There are many new technologies to facilitate product development, such as freeze drying, liquefying and spray drying to a powder, shelf-stable packaging methods, and vacuum distilling to capture the “essence” of an authentic flavor in order to preserve it. For example, a chef could craft a Peruvian dish with a pre-made aji amarillo pepper purée drizzled on top.

Another example is creating a New Latin version of Costa Rican gallo pinto by preparing the beans and rice, freeze-drying them, and packaging with coconut water and freeze-dried, shaved plantain pieces in separate pouches. When the consumer heats the meal, sprinkling the plantain shavings over the steaming beans and rice will rehydrate the plantains and deliver the authentic flavor desired. Or, in “cross-pollinating” a Brazilian and Mexican version of carne asada, adding lime juice to a paste of garlic, herbs, and peppers to baste the food with during reheating can provide a concert of flavors both familiar and novel.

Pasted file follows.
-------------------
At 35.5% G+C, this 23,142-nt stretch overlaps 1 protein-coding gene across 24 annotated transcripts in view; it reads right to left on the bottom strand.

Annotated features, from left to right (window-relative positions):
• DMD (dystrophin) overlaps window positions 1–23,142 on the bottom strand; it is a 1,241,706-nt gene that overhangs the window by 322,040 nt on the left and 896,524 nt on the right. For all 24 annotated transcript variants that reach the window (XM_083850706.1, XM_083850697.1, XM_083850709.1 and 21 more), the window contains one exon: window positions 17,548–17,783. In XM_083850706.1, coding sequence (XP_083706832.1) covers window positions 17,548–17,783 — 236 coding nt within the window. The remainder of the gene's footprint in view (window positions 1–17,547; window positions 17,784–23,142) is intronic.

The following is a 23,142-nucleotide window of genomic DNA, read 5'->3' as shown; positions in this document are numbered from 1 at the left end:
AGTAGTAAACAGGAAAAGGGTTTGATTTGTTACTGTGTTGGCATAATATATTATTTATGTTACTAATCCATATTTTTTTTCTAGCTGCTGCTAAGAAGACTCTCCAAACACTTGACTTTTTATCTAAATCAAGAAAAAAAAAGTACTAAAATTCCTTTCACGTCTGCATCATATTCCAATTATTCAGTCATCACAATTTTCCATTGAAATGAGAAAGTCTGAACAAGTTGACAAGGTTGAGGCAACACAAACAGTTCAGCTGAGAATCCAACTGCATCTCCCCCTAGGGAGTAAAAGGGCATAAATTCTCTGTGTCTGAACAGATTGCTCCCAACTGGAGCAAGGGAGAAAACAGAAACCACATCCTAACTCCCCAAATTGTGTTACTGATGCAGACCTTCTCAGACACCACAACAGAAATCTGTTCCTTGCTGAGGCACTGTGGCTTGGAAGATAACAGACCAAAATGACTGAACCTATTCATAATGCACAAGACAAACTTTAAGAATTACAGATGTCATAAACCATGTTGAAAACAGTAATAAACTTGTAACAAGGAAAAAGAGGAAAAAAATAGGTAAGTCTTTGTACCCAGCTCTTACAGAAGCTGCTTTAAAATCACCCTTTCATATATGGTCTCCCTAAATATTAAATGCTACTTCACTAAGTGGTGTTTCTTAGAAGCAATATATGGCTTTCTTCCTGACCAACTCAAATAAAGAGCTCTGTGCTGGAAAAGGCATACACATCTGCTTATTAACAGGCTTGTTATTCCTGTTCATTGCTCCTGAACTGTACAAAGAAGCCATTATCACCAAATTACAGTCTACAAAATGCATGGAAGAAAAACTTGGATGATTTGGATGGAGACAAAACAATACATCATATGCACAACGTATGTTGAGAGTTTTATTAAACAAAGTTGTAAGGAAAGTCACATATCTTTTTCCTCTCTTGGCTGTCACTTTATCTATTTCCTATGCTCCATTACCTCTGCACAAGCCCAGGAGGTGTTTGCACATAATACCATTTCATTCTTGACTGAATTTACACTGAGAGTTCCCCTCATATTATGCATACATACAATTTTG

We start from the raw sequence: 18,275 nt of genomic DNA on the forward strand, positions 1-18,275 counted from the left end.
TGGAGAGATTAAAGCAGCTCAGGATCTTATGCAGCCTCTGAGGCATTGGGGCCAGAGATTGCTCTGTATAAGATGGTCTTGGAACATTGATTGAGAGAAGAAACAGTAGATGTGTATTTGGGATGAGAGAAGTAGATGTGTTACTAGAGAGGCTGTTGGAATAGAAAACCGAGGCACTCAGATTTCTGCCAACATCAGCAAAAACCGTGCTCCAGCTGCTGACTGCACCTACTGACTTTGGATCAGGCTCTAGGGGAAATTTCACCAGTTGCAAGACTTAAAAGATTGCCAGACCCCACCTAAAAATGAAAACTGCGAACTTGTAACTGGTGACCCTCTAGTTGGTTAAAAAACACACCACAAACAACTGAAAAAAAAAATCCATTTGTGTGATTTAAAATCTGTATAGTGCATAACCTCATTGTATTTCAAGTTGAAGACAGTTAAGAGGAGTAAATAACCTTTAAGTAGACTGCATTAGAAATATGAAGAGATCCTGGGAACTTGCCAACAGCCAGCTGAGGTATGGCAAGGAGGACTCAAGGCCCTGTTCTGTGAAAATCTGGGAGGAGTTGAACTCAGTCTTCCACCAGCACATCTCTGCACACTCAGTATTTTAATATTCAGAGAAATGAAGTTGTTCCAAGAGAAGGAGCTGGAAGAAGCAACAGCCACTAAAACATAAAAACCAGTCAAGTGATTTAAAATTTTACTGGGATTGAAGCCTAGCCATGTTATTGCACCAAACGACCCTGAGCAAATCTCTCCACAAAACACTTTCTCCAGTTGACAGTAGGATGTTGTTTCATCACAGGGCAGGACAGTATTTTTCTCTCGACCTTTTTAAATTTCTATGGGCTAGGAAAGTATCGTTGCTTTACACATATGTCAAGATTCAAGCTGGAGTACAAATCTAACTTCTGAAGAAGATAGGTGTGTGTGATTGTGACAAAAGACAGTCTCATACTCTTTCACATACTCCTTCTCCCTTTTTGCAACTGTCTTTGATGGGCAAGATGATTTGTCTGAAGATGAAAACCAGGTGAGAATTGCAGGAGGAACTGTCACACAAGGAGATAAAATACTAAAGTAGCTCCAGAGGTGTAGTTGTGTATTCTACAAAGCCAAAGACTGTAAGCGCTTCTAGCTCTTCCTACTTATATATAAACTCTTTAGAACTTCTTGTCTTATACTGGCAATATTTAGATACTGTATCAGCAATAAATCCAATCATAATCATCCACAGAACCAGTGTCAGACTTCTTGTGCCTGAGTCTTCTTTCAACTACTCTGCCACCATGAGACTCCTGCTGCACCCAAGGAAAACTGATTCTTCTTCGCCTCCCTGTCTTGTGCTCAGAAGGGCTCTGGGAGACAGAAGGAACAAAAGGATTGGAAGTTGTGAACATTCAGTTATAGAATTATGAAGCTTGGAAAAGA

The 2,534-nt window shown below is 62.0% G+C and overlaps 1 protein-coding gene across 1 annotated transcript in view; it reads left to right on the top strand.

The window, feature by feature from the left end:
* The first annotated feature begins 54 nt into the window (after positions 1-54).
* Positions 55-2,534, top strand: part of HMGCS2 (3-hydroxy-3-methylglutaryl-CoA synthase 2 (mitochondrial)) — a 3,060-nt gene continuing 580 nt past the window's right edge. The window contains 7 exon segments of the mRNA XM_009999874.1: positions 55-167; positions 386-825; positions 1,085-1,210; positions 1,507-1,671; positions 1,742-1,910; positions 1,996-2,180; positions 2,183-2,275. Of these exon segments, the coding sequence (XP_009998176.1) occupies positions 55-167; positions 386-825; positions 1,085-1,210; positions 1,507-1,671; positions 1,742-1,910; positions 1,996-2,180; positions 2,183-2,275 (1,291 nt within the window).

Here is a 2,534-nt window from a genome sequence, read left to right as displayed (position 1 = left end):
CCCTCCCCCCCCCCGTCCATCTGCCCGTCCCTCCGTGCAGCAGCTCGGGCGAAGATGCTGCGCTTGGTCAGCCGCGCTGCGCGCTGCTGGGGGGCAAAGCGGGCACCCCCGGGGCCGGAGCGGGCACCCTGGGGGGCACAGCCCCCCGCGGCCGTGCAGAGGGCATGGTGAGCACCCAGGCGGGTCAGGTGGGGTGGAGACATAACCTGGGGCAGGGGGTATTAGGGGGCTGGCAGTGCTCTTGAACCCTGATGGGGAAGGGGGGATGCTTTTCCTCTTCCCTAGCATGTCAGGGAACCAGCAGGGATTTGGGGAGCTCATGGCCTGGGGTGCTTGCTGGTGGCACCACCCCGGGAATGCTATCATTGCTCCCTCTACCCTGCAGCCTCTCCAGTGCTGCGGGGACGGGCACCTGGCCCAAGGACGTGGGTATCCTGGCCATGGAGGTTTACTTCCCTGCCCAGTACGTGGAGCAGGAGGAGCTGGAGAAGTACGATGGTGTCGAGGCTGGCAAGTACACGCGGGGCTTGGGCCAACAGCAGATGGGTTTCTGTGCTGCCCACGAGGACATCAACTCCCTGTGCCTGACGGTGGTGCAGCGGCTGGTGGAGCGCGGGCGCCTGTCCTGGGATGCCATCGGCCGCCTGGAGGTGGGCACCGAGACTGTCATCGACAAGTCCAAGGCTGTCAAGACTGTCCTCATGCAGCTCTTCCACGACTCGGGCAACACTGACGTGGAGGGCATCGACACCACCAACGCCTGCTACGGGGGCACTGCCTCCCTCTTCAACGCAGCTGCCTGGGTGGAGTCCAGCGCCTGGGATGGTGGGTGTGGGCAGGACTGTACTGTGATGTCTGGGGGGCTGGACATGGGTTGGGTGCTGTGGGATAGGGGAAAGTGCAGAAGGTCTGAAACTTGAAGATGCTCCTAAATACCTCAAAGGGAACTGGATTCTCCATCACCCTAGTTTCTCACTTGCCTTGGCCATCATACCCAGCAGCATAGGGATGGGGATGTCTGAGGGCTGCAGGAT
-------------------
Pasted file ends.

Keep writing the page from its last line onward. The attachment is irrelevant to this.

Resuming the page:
As is always true in the culinary arts, it is important to have a firm understanding of the culture a food comes from and its origins in order to innovate successfully and create modern flavor combinations for new food launches. Keeping a recognizable base and substituting one or two ingredients in a classic recipe will keep it authentic but give the consumer a new appreciation and open the door to future opportunities for innovation.

Matthew Jost, CEC, CRC, CBJ, is a Business Development Chef for Kellogg’s Foodservice. With a degree in Culinary Arts from Kendall College, and a degree in food science from Kansas State University, Jost is also a certified Research Chef and Certified Executive Chef. He can be reached at